Doing a SiteCatalyst implementation and having trouble figuring out what’s being sent to SiteCatalyst servers? Here’s an Adobe page that contains a list of tools including Adobe’s own Digital Pulse. This page is also awesome because it defines all of the values that you may see in a request – so if you’ve ever wondered what AQB and AQE are, you’re in luck.
Since I do most of my work in a web application, I live by HTTPFox and FireBug (Net) for validating requests. The same can be done in IE and Chrome’s developer tools. The great thing about HTTPFox is you can filter out all other requests. This is particularly useful if your page or application is making a large number of server calls for images, other tracking pixels, app data, etc… For my implementation of YouSendIt’s SiteCatalyst tracking, filtering by “metrics” allows me to see the image requests being made to the SiteCatalyst servers. Clicking on “Query String” displays the data that is transmitted. This technique works for both page and custom link tracking. This obviously requires you to have an understanding of your implementation, variable settings, etc… but if you’re relatively new to SiteCatalyst and ever find yourself questioning if values are being set correctly, you’ve got the basics of how to validate your tracking calls. BTW – this works with all other web analytics tools
I was sitting trying to figure out how to sum up what I do as a web analytics architect and engineer. When friends and family who are not in the industry ask what I do, it can be difficult to explain. I was trying to craft a statement that’s simple enough to understand but simple enough to understand without getting into messy details. What came to mind was a media campaign by BASF in the late 90’s explaining they don’t make the everyday products we all use, but they have a hand in making them better.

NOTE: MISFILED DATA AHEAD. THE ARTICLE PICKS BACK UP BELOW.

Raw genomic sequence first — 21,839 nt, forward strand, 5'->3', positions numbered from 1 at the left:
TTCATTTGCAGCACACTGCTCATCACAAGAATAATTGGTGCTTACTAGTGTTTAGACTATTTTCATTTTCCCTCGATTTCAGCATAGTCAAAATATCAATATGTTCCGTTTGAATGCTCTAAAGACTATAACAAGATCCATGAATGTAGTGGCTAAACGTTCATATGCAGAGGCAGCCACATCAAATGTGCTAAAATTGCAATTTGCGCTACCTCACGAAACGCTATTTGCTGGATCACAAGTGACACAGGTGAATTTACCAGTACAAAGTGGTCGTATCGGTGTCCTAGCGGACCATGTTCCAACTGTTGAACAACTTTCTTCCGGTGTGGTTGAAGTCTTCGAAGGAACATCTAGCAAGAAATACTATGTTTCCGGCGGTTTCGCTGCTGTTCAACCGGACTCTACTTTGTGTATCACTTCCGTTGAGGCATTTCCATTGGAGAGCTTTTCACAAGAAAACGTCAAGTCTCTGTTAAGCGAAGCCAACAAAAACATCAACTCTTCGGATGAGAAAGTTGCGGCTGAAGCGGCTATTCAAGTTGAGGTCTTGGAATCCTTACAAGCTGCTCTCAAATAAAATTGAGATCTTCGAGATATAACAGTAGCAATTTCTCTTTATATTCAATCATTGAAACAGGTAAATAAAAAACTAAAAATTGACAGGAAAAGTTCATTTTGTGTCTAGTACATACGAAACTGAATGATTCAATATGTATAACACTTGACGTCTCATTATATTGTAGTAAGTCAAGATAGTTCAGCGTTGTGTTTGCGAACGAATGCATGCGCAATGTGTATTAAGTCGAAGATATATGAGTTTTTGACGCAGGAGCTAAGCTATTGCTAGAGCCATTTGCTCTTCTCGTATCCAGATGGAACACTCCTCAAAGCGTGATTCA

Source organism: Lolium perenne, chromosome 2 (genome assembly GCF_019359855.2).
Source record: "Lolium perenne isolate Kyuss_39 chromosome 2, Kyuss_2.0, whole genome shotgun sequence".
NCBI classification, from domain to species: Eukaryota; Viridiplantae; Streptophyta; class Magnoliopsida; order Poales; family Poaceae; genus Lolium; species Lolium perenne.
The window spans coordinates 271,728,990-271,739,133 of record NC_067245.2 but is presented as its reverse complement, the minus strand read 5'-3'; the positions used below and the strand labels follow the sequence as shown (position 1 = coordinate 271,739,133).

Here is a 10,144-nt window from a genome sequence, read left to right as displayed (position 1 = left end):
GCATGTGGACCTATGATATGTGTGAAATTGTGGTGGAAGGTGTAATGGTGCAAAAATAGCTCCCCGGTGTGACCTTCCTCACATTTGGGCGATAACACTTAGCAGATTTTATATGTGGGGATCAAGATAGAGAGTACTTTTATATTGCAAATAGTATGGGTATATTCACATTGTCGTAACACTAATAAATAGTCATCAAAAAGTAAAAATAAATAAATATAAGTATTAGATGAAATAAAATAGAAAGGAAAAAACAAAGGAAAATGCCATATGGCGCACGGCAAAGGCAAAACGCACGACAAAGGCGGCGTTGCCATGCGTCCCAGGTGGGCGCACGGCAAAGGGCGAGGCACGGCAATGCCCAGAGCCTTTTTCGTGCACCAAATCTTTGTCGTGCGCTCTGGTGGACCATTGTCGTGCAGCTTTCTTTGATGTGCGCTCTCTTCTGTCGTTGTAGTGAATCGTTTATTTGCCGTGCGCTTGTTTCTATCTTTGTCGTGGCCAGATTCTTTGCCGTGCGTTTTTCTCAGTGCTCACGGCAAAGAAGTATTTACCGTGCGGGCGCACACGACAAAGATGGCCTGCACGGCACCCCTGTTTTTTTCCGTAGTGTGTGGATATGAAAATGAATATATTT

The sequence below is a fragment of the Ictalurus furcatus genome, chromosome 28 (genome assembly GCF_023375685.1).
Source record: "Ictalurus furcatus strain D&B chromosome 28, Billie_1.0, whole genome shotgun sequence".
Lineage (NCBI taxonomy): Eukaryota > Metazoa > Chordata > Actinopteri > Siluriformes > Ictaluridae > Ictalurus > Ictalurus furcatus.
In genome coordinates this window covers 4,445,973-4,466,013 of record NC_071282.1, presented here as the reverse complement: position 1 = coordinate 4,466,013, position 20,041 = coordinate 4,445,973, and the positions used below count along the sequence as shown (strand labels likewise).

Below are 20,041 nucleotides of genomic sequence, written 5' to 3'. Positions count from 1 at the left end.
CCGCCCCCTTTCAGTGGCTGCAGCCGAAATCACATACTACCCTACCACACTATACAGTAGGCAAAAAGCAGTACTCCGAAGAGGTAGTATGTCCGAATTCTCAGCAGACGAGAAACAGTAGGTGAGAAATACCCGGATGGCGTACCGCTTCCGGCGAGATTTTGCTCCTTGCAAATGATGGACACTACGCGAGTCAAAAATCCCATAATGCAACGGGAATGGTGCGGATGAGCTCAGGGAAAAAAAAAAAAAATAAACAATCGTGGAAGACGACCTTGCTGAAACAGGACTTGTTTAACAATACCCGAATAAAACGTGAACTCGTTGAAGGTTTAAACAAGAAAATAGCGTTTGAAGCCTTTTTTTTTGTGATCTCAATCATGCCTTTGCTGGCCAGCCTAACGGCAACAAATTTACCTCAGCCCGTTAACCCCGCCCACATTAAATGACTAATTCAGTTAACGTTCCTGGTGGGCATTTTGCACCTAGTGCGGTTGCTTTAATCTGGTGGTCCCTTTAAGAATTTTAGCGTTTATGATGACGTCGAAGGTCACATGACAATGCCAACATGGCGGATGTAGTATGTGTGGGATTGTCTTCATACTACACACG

The more I thought about it, the more it made sense to apply this line of thinking to web analytics. While at one point in my career, I’ve been part of teams that built products you may have used, my current role is in figuring out what to measure, how to measure and either code it myself, or work with a team to put the tracking in place. The resulting data is then used to identify what works, what doesn’t and identify behaviors that resulted in a good result or in the bad result.
Here’s what I came up with:
I’ve designed pages, experiences and applications for the web, and I’ve built them.
Today, I make it possible to measure, report and provide insight.
Product design and technology make a product.
What I do helps build a better product.
Strategy and marketing build a campaign.
What I do makes it possible to measure success.
Updating Java on a Mac is starting to get really annoying, especially if you live in Java applications like Adobe Discover (part of the Omniture Suite). The instructions on the Adobe site (http://adobe.ly/14Wp2Cu) doesn’t appear to work anymore. If you’re in the same boat I was in, try the directions below.
Went to the first ever Accelerate conference on web analytics in San Francisco. Extremely thankful to Web Analytics Demystified and their sponsors, TeaLeaf, OpinionLab and Ensighten for providing the free event.
Saw some old friends, met a lot of great people and learned a bunch of new things, but most importantly, things that re-inforces things I’ve learned on my own with both web analytics and web analytics implementation. Being relatively new into the hardcore aspects of this, it was enlightening to know that there were a ton of people who sort of “fell” into this exciting new are in business. It sounded like there are lots of opportunities to advance and lead in digital measurement, not to mention identify new ways of how we can and should measure various web activities. I’m going to start sharing various words of wisdom I come across in this area through my blog.
One of the more humorous ones was why web analytics is like a cake: http://www.seomoz.org/blog/how-to-find-link-worthy-data